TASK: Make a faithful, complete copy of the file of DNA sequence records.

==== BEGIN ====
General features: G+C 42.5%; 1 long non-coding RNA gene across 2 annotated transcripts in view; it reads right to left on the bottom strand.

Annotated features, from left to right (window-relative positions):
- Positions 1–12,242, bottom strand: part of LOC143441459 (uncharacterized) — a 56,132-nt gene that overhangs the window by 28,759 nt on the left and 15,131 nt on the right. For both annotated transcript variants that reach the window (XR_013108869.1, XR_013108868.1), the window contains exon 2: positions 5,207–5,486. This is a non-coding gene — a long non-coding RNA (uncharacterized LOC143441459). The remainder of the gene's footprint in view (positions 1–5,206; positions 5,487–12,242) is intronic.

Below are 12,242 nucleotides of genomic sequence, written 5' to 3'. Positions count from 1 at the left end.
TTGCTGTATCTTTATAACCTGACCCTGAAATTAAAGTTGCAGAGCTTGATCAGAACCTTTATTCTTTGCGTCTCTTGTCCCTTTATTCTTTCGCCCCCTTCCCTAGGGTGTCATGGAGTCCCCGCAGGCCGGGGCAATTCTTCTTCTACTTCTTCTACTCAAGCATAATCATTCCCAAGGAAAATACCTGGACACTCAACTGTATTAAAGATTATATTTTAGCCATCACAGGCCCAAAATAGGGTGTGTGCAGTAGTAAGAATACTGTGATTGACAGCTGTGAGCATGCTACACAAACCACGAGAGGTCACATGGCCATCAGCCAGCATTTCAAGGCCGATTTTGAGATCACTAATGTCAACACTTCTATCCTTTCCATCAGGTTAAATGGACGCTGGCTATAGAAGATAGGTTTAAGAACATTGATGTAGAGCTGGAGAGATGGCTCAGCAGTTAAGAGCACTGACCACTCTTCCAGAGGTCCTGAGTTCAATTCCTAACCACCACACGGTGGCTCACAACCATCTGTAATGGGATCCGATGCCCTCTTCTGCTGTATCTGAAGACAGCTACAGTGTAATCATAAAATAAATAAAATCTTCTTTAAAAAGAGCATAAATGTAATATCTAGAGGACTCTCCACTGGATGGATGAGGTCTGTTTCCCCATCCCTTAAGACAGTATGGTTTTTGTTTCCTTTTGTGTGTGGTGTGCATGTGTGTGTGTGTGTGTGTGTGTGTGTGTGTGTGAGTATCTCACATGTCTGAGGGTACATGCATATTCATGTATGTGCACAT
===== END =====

General features: G+C 42.5%; 1 long non-coding RNA gene across 2 annotated transcripts in view; it reads right to left on the bottom strand.

Annotated features, from left to right (window-relative positions):
- Positions 1–12,242, bottom strand: part of LOC143441459 (uncharacterized) — a 56,132-nt gene that overhangs the window by 28,759 nt on the left and 15,131 nt on the right. For both annotated transcript variants that reach the window (XR_013108869.1, XR_013108868.1), the window contains exon 2: positions 5,207–5,486. This is a non-coding gene — a long non-coding RNA (uncharacterized LOC143441459). The remainder of the gene's footprint in view (positions 1–5,206; positions 5,487–12,242) is intronic.

Below are 12,242 nucleotides of genomic sequence, written 5' to 3'. Positions count from 1 at the left end.
TTGCTGTATCTTTATAACCTGACCCTGAAATTAAAGTTGCAGAGCTTGATCAGAACCTTTATTCTTTGCGTCTCTTGTCCCTTTATTCTTTCGCCCCCTTCCCTAGGGTGTCATGGAGTCCCCGCAGGCCGGGGCAATTCTTCTTCTACTTCTTCTACTCAAGCATAATCATTCCCAAGGAAAATACCTGGACACTCAACTGTATTAAAGATTATATTTTAGCCATCACAGGCCCAAAATAGGGTGTGTGCAGTAGTAAGAATACTGTGATTGACAGCTGTGAGCATGCTACACAAACCACGAGAGGTCACATGGCCATCAGCCAGCATTTCAAGGCCGATTTTGAGATCACTAATGTCAACACTTCTATCCTTTCCATCAGGTTAAATGGACGCTGGCTATAGAAGATAGGTTTAAGAACATTGATGTAGAGCTGGAGAGATGGCTCAGCAGTTAAGAGCACTGACCACTCTTCCAGAGGTCCTGAGTTCAATTCCTAACCACCACACGGTGGCTCACAACCATCTGTAATGGGATCCGATGCCCTCTTCTGCTGTATCTGAAGACAGCTACAGTGTAATCATAAAATAAATAAAATCTTCTTTAAAAAGAGCATAAATGTAATATCTAGAGGACTCTCCACTGGATGGATGAGGTCTGTTTCCCCATCCCTTAAGACAGTATGGTTTTTGTTTCCTTTTGTGTGTGGTGTGCATGTGTGTGTGTGTGTGTGTGTGTGTGTGTGTGTGAGTATCTCACATGTCTGAGGGTACATGCATATTCATGTATGTGCACAT